CDU's apprentice numbers follow NT's construction boom 

First-year carpentry students busy at the Alice Springs campus

Mature-age carpentry apprentice John Glasson learns his trade

Confidence in the building sector, government incentives and greater industry recognition of training have sparked a boom in carpentry apprentices at Charles Darwin University.

Both Alice Springs and Casuarina campuses have added extra classes to accommodate apprentices training in the NT’s lucrative construction sector.

Alice Springs-based VET lecturer Chris Wilkinson said the construction industry was embracing training after many years of viewing it as a costly exercise.

“Most people in industry have got to the point where they realise the need to train staff if they want to retain them and maintain a high skills base,” he said.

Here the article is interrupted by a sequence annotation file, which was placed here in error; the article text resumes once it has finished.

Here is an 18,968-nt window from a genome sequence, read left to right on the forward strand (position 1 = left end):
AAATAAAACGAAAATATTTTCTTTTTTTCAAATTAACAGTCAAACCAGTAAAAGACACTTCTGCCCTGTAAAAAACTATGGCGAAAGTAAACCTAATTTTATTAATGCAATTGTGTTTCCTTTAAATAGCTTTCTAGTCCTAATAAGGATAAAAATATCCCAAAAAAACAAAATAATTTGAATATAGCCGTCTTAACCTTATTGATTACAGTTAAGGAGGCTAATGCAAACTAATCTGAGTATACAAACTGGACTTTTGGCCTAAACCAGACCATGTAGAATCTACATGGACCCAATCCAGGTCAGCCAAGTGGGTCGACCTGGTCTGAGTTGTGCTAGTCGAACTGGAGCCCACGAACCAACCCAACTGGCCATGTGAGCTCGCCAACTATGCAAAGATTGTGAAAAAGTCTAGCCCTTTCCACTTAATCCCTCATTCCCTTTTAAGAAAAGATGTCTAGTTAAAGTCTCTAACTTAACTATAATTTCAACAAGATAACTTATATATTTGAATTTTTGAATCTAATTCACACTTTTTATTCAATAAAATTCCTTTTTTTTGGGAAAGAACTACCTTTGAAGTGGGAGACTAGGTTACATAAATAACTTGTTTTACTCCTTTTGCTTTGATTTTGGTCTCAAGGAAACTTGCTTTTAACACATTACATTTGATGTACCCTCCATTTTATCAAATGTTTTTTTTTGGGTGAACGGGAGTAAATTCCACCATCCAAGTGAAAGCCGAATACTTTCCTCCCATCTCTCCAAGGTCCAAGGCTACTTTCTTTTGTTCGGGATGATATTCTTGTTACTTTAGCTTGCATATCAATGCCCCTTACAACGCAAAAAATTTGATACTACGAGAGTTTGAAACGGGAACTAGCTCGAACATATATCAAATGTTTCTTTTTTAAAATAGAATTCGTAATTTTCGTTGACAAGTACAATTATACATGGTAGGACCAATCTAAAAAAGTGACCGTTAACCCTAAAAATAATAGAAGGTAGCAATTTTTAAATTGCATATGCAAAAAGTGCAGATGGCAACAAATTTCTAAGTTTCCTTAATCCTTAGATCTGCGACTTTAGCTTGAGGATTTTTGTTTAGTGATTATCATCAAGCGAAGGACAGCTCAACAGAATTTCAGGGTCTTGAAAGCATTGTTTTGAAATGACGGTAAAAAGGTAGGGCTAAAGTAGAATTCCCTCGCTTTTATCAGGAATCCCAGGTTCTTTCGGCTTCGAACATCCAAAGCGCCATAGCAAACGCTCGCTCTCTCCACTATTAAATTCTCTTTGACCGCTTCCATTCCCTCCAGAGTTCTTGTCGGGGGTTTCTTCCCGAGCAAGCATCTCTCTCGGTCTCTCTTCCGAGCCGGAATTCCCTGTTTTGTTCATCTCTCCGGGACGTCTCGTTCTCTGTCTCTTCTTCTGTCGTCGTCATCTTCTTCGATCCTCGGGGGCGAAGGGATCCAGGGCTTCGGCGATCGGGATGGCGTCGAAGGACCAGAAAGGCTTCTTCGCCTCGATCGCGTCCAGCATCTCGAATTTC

“I’ve seen a real cultural change over the last few years that is now seeing more students coming through."

This view is shared by Casuarina-based VET carpentry lecturer Fred Degering, who said extra classes were added recently to cope with the growth.

“We have expanded, but could easily take on more students,” he said.

Mature-age apprentice John Glasson, who is based in Alice Springs, reflects the new face of apprentices entering a trade.

The 38-year-old said a career spent building houses was more appealing than selling hardware, so he switched to a carpentry apprenticeship.

“I worked on the other side of the fence for 10 years selling products and decided to get involved in the practical side of things and I’m thoroughly enjoying it,” he said.

Nicky Gallas, human resource manager of Alice Springs-based company ProBuild NT, said the company was getting more enquiries from local students willing to take on apprenticeships.

“With a huge shortage of qualified tradespeople, we are hunting interstate workers but it’s really encouraging to see more locals seeing the huge opportunities in trades,” she said.